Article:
In a mandatory response to the investigation by an ILO tribunal, the Harper government replied, "The Government of Ontario emphasizes the importance of the adjudicative role played by the OLRB in the process of certification established by law and considers that it would be inappropriate to interfere with or influence the procedure. It adds that this position is shared by the National Union of Public and General Employees (NUPGE)."

NUPGE is a national union central made up mostly of OPSEU and other provincial public service unions. On June 18, NUPGE and OPSEU issued a statement debunking this blatant falsehood the Harper government in its typical hooligan fashion saw no problem in presenting to an important international body of the United Nations. The statement said that NUPGE and OPSEU took exactly the opposite position to what the federal government reported. They maintain that the Ontario government should intervene and order the colleges to grant voluntary recognition of OPSEU. "We have made it clear in our bargaining process and in our presentations to the Ontario government, that political influence on the employer to grant voluntary recognition would be our preference," said the OPSEU/NUPGE statement.

Further information about the anti-worker tactics of the Ontario government, the college employers and the Ontario Labour Relations Board was given in another letter to the ILO from NUPGE in June: "The Ontario Labour Relations Board (OLRB) has provided contradictory rulings on the process of signing up and recognizing cards from academic and support staff. OPSEU's request to recognize the right of part-timers to union representation has been consistently stonewalled by process at the Ontario Labour Relations Board and as well, there has been no political solution offered by the Ontario government."

The Ontario Labour Relations Board's final ruling against the union certification bid in August comes after the government and its agencies stonewalled the part-time college workers for more than four years in order to prevent certification. As OPSEU and NUPGE have proposed, the Ontario government should direct the College Employer Council to extend voluntary union recognition.

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Labour Board Hearing Regarding Withdrawal of Voluntary and Extracurricular Activities Resumes

On September 13, the Ontario Labour Relations Board (OLRB) hearing regarding the complaint of two school boards over the withdrawal of voluntary and extracurricular activities by two locals of the Elementary Teachers' Federation of Ontario (ETFO) resumed. The hearing was last convened on April 11, at which time Chair Bernard Fishbein issued an interim ruling that members of ETFO at the two boards had engaged in an illegal strike by their withdrawal of voluntary and extracurricular activities to protest Bill 115. The ruling set a precedent as it was based on a decision by the Chair that voluntary/extracurricular activities are considered part of the normal functioning of Ontario school boards, which if withdrawn in "coordination or concert" during the term of a collective agreement constitute a strike under the meaning of the Education Act. In a summary of his decision, Fishbein wrote at that time:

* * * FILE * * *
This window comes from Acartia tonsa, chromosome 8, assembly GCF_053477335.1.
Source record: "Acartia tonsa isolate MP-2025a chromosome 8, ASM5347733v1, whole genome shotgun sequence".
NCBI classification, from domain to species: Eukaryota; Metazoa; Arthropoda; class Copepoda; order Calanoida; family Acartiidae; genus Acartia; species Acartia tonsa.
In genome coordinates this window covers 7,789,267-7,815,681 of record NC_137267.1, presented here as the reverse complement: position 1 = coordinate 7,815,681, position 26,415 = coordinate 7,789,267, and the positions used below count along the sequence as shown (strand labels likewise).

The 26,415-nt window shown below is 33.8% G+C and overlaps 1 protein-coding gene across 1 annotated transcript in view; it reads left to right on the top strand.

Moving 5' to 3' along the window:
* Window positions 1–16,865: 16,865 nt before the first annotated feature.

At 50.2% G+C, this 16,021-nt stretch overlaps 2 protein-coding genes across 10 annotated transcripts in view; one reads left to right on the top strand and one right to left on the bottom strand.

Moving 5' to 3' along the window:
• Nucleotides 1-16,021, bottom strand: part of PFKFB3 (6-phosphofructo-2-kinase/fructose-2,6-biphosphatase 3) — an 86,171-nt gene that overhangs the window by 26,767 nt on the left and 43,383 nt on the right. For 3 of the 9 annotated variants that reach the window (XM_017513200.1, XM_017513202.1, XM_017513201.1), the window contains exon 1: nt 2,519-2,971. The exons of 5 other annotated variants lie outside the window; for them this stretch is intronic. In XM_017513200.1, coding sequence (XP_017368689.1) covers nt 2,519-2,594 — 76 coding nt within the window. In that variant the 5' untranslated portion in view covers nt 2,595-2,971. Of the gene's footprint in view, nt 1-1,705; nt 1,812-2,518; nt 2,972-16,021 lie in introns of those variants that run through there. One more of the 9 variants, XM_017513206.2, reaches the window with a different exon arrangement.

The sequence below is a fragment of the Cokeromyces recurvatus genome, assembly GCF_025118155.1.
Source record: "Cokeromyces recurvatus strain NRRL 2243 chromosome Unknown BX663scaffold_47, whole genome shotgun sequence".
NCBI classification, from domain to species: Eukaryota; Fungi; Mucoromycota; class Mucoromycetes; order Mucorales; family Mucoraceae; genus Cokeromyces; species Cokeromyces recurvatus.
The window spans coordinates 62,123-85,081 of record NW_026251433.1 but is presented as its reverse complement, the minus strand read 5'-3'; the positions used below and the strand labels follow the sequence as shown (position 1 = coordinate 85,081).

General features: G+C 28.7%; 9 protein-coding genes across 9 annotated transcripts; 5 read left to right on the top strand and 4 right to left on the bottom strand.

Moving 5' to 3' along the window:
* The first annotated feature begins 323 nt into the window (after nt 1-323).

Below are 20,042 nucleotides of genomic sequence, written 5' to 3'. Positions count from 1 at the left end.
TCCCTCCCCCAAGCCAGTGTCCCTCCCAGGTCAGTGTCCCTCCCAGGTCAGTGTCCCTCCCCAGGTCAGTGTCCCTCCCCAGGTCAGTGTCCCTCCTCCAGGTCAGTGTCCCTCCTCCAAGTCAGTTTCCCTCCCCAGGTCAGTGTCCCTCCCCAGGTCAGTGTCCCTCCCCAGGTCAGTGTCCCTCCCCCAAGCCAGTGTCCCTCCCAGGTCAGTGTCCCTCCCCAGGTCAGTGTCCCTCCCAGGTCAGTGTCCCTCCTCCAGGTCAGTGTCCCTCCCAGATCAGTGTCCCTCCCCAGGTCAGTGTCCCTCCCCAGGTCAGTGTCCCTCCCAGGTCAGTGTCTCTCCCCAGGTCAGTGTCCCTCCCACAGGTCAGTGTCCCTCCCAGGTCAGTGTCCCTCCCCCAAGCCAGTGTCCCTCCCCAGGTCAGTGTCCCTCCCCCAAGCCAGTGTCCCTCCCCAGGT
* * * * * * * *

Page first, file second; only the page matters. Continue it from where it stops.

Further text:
"the withdrawal in combination or in concert of participation in voluntary co-instructional (or extracurricular) activities as listed in Appendix A and B in paragraph 27 of this decision constitutes a ‘strike' within the meaning of the Education Act;

He also wrote: "[N]o final orders are issued because ETFO's Charter challenge to the definition of strike in the Education Act remains to be litigated -- but a direction to post a Notice to Employees is issued clarifying the stage that this litigation has reached and the position of ETFO (at least up until it withdrew its "advice" to members on March 26, 2013) with respect to the participation of its members in the withdrawal of these activities."

Fishbein did not wait to consider ETFO's argument that its members' Charter rights would be violated if the Education Act were interpreted as prohibiting them from withdrawing from voluntary/extracurricular acitivities before issuing a ruling and a direction to effectively prohibit their withdrawal from these activities unless their union was in a legal strike position. In his interim decision he indicated he did so out of a concern that ETFO did not consider its actions improper or illegal in any way and that there was no assurance at the time ETFO would reach a deal with the Government (regarding terms imposed by Bill 115), leaving the possibility that this form of protest would recur "if not on this issue -- on the next about which ETFO and the Government disagree, perhaps about provincial bargaining?"

Clearly the OLRB Chair and the government were cognizant of wanting to send a message that using extracurricular and voluntary activities to affirm rights would be met by the full force of the law.